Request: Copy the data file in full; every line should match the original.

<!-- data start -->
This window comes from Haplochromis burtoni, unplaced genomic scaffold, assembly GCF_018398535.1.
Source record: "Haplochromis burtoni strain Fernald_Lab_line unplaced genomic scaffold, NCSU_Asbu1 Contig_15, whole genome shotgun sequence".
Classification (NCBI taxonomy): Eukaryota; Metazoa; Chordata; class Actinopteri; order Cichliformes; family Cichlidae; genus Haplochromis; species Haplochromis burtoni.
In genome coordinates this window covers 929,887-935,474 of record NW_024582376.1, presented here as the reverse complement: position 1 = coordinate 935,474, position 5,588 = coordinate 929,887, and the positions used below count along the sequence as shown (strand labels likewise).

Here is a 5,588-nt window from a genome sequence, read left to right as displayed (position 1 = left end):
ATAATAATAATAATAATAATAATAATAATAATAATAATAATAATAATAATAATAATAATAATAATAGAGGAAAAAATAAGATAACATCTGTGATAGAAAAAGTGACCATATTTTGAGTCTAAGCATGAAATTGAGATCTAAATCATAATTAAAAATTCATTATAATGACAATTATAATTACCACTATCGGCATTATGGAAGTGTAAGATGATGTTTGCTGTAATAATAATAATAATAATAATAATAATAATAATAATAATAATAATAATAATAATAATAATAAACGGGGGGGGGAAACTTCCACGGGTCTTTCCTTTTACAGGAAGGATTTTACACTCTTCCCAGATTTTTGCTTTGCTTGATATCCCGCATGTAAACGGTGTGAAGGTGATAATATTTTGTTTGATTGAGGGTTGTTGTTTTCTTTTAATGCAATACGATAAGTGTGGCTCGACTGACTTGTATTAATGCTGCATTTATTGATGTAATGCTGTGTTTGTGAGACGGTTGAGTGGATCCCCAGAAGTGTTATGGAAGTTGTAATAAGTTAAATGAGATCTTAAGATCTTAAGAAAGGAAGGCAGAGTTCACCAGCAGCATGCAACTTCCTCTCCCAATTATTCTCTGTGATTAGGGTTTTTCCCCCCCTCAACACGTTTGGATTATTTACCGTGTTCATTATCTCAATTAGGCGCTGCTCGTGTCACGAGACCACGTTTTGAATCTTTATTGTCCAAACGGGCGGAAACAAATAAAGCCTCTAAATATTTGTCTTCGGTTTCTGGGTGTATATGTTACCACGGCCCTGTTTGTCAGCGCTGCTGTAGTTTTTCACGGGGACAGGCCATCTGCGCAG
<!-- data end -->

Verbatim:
This window comes from Haplochromis burtoni, unplaced genomic scaffold, assembly GCF_018398535.1.
Source record: "Haplochromis burtoni strain Fernald_Lab_line unplaced genomic scaffold, NCSU_Asbu1 Contig_15, whole genome shotgun sequence".
Classification (NCBI taxonomy): Eukaryota; Metazoa; Chordata; class Actinopteri; order Cichliformes; family Cichlidae; genus Haplochromis; species Haplochromis burtoni.
In genome coordinates this window covers 929,887-935,474 of record NW_024582376.1, presented here as the reverse complement: position 1 = coordinate 935,474, position 5,588 = coordinate 929,887, and the positions used below count along the sequence as shown (strand labels likewise).

Here is a 5,588-nt window from a genome sequence, read left to right as displayed (position 1 = left end):
ATAATAATAATAATAATAATAATAATAATAATAATAATAATAATAATAATAATAATAATAATAATAGAGGAAAAAATAAGATAACATCTGTGATAGAAAAAGTGACCATATTTTGAGTCTAAGCATGAAATTGAGATCTAAATCATAATTAAAAATTCATTATAATGACAATTATAATTACCACTATCGGCATTATGGAAGTGTAAGATGATGTTTGCTGTAATAATAATAATAATAATAATAATAATAATAATAATAATAATAATAATAATAATAATAATAAACGGGGGGGGGAAACTTCCACGGGTCTTTCCTTTTACAGGAAGGATTTTACACTCTTCCCAGATTTTTGCTTTGCTTGATATCCCGCATGTAAACGGTGTGAAGGTGATAATATTTTGTTTGATTGAGGGTTGTTGTTTTCTTTTAATGCAATACGATAAGTGTGGCTCGACTGACTTGTATTAATGCTGCATTTATTGATGTAATGCTGTGTTTGTGAGACGGTTGAGTGGATCCCCAGAAGTGTTATGGAAGTTGTAATAAGTTAAATGAGATCTTAAGATCTTAAGAAAGGAAGGCAGAGTTCACCAGCAGCATGCAACTTCCTCTCCCAATTATTCTCTGTGATTAGGGTTTTTCCCCCCCTCAACACGTTTGGATTATTTACCGTGTTCATTATCTCAATTAGGCGCTGCTCGTGTCACGAGACCACGTTTTGAATCTTTATTGTCCAAACGGGCGGAAACAAATAAAGCCTCTAAATATTTGTCTTCGGTTTCTGGGTGTATATGTTACCACGGCCCTGTTTGTCAGCGCTGCTGTAGTTTTTCACGGGGACAGGCCATCTGCGCAG